Saturday, June 6, 2009


Mattie and I discovered Mark's on Westheimer two summers ago when we were invited to go to dinner with some guest speakers at the Holocaust Museum. Aside from me being ecstatic about sitting with some pretty cool people, we decided that Mark's was a restaurant to be reckoned with. I went there again with McKay and Deb for our girls shopping adventure and liked it even more. Thus, when Mattie and I were trying to decided where to spend our delayed anniversary dinner (delayed on purpose to coincide with having tickets to see Fiddler on the Roof) we naturally settled on Mark's. I will only comment on our dinner last night.

The inside of Mark's (from their website) almost where we sat...

Being in my motherly state I will be unable to comment on the adult beverages. I might be able to convince Matt to write a couple sentences about his martini and his glass of wine later though!

We first ordered their tomato appetizer. It was thin sliced heirloom tomatoes topped with avocado, watercress, and a citrus vinaigrette. The concept was good, but Mattie and I both felt that the tomatoes were not at their peak for such simple presentation. If you are going to have a dish that tomatoes are the super star of...then have super star tomatoes. These had decent flavor (but not a lot of that acidic bite that one desires with a good home grown tomato), but were slightly grainy. 

The next dish brought out redeemed the tomato salad. The menu described the soup as being a seafood and mushroom bisque, but this was so much better than that. It was not a typical bisque that I would think of (not very creamy looking), it looked more like a mushroom soup met gumbo (sans rice). It was topped with chunks of shrimp and lump crab meat and thinly sliced asparagus stalk. The base was very meaty flavored, but as far as I could tell, consisted of mushrooms and a seafood stock. The velvety texture of the fresh mushrooms gave a lot to making the "mouth feel" a bit more like a bisque. Also, there was the subtle hint of red or black pepper at the end of each spoonful (which I rather like in a bisque). 

Next we shared a Caesar salad. I realized as I took my first bite that as this was a nicer place, the dressing was probably homemade, which meant it probably had raw eggs, which is a definite pregnancy "no, no". I partook anyways feeling that I have done very good for the past 18 weeks in eating what the doctor has said is ok. The salad had a homemade parmesan crisp (which I love to eat and are really easy to make) and some (in my opinion) highly salted lettuce leaves that the actual Caesar portion of the salad sat on. The romaine was chopped (which I have found to be the new "in" for salad...chopped lettuce salads are very hot...or cold...right now) and tossed with bacon, parmesan, and a very good Caesar dressing. Their dressing was not too egg-y and not too creamy. It also had a nice zing of lemon in the dressing which I rather like (especially considering that my Caesar dressing is totally rogue).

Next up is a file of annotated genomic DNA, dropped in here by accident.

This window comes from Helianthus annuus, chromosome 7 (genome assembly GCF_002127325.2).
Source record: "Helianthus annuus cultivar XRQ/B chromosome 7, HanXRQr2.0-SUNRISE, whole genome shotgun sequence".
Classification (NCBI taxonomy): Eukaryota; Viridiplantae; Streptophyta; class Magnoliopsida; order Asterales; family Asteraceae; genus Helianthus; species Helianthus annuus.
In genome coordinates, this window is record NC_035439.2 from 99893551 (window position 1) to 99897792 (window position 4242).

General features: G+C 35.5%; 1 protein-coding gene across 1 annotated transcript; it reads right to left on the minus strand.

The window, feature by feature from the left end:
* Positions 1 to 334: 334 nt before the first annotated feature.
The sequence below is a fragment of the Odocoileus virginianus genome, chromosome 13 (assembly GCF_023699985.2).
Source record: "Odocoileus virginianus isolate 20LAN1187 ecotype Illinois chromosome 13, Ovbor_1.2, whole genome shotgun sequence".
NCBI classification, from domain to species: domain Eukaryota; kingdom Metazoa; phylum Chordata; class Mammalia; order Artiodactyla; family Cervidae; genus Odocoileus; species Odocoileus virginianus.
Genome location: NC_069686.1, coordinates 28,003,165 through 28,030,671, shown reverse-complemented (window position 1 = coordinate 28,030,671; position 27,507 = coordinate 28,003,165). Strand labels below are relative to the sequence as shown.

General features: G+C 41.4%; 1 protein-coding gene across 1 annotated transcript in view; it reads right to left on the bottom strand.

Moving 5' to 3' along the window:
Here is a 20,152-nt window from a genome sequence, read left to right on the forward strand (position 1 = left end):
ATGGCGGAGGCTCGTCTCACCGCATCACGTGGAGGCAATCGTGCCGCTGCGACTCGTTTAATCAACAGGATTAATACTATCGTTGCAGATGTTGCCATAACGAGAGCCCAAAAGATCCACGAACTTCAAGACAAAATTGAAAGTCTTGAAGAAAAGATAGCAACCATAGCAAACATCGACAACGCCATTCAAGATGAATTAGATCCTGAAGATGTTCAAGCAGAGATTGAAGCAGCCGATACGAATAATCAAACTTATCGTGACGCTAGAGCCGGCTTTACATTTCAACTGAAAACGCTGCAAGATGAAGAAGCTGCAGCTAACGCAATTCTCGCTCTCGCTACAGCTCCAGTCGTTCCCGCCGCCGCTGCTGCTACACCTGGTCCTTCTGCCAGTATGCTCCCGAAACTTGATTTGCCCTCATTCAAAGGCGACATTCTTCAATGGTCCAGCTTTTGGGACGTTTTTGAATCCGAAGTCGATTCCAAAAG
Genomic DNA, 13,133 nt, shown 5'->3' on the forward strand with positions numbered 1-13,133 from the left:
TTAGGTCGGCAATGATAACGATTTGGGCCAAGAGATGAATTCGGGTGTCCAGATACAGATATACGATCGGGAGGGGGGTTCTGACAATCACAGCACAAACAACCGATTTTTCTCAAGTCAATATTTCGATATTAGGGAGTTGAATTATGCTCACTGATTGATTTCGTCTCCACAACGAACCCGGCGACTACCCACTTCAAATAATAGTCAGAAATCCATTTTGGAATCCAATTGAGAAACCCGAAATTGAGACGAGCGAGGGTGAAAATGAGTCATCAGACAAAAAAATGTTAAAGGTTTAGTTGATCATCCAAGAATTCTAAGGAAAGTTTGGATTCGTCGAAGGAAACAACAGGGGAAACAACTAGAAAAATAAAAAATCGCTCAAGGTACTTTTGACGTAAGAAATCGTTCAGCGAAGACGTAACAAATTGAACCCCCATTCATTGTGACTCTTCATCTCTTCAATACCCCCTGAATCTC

Matt enjoyed (although we traded plates midway) one of their featured items for the evening. He had the locally raised Kobe beef (which if it is locally raised I would have to put "Kobe" in quotation marks) and Bison. The Kobe beef was seared (or so the waiter said...when it came out I think he switched the two) and the Bison was slow, oven roasted. It was served with mushroom and parmesan risotto (which by the time I got to it was not as enjoyable) and a medley of summer vegetables (which were cooked and seasoned well. Seeing as we were confused on which was which ("Kobe" or Bison) I cannot say which I  liked more. Both were cooked to a nice Medium-rare and were seasoned enough to let the meat stand out on it's own.

I ordered their pork dish for the evening. It was slices of pork tenderloin (seasoned with salt, pepper, and rosemary), a couple of "chunks" of what only could be described as pulled pork (which really left me wanting a bun, pickles, bbq sauce, and a beer), and the most amazing grilled, bone-in, three or four inch tall pork chop I have ever tasted. As far as we could tell, the pork chop could not have been seasoned with much more than salt and pepper. It might have been brined, but it was not a complex brine if it was. When asked what made the pork so good, I would have to say the simplicity of the dish. It was grilled pork that tasted like pork. It had beautiful grill marks, it was juicy throughout, and it made me do a little happy dance. There were several relishes on the plate to go with the different preparations, but I only used the apple one for the tenderloin.

I will try to convince Matt to write about the drinks later and when he does I will talk all about the raspberry tart we shared for dessert. All in all, a great meal (with a couple of "ehs") and a wonderful date night!

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